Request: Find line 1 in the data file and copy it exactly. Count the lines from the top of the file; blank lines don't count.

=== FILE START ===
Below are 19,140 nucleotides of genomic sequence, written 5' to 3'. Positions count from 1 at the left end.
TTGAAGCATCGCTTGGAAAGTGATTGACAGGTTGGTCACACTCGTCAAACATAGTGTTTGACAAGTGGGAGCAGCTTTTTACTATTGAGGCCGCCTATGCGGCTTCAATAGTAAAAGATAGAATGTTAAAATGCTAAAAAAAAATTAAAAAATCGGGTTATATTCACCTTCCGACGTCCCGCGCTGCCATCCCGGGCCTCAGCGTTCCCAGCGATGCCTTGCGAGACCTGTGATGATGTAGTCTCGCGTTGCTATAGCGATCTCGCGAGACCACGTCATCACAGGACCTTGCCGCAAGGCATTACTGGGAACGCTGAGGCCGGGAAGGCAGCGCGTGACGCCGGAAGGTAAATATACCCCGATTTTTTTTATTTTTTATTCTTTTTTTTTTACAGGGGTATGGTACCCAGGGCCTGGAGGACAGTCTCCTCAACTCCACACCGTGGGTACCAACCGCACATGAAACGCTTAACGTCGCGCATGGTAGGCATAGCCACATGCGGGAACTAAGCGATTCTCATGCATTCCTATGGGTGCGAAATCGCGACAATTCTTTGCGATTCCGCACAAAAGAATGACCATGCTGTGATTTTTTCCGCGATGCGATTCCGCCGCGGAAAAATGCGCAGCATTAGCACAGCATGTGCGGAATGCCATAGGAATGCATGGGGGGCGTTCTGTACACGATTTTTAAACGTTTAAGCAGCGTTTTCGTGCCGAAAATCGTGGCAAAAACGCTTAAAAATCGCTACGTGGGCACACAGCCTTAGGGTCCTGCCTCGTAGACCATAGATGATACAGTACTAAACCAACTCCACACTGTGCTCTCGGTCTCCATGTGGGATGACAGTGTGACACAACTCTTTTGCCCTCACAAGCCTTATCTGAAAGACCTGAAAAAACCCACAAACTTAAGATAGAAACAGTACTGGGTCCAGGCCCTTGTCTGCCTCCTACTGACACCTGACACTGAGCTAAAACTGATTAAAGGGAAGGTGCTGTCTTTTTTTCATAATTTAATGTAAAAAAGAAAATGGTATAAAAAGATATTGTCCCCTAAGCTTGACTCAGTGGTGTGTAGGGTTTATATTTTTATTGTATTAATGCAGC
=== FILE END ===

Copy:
Below are 19,140 nucleotides of genomic sequence, written 5' to 3'. Positions count from 1 at the left end.